Clinical Review Science, medicine, and the future

In utero magnetic resonance imaging for brain and spinal abnormalities in fetuses

BMJ 2005; 331 doi: https://doi.org/10.1136/bmj.331.7516.562 (Published 08 September 2005) Cite this as: BMJ 2005;331:562
  1. Paul D Griffiths, professor (p.griffiths@sheffield.ac.uk)1,
  2. Martyn N J Paley, professor of magnetic resonance physics1,
  3. Elysa Widjaja, lecturer in neuroradiology1,
  4. Chris Taylor, professor of paediatrics1,
  5. Elspeth H Whitby, senior lecturer in fetal and neonatal radiology1
  1. 1 Academic Unit of Radiology, University of Sheffield, Royal Hallamshire Hospital, Sheffield S10 2JF
  1. Correspondence to: P D Griffiths
  • Accepted 5 July 2005

Introduction

In the past eight years magnetic resonance imaging has been used to detect fetal abnormalities in utero at many centres around the world. An increasing number of published papers have shown improved diagnostic accuracy with in utero magnetic resonance imaging compared with obstetric ultrasonography, the current reference standard. This is particularly so in cases of brain and spine abnormalities in the fetus, and much of the published work has concentrated on those anatomical regions. When a new application for an existing technology is discovered, there is a delicate balance between assessing the method adequately in a research environment and the desire to introduce it into the clinical arena as soon as possible. Here we describe the current status of in utero magnetic resonance imaging and outline some of the ethical issues raised by working with a new application in this complicated clinical environment.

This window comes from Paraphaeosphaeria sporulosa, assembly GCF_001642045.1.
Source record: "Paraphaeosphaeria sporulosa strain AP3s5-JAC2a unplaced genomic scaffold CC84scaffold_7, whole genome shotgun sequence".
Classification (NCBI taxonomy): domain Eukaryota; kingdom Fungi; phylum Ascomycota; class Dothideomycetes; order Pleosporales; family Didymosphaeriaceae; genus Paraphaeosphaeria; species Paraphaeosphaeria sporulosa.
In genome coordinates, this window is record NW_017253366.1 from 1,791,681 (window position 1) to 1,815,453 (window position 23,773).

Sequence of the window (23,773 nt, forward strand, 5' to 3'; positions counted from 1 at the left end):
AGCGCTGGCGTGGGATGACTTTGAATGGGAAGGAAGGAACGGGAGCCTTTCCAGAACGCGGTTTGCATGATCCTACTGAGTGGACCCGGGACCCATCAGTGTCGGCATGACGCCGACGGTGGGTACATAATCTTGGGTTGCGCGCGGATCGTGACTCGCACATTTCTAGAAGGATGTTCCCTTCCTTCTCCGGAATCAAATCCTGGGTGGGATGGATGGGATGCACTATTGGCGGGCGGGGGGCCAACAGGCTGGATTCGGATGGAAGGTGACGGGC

Methods

The fictional case we outline is a composite story of circumstances we found ourselves in soon after we started our research programme on in utero magnetic resonance imaging in 1999. Our situation was helped by foresight and by discussing it prospectively with the local research ethics committee. We have used this scenario to introduce the topic of in utero magnetic resonance imaging, to show its potential benefits, and to outline the practical and ethical issues that are raised by using the technique.

A hypothetical clinical case

The obstetrics and radiology departments of a teaching hospital decide to carry out clinical in utero magnetic resonance imaging in some pregnant women whose fetuses have developmental brain problems diagnosed by ultrasonography. The first case attempted is technically successful, but the agenesis of the corpus callosum and Dandy-Walker malformation detected by ultrasonography cannot be confirmed by in utero magnetic resonance imaging. The brain seems to be normal. The woman had decided to terminate the fetus …

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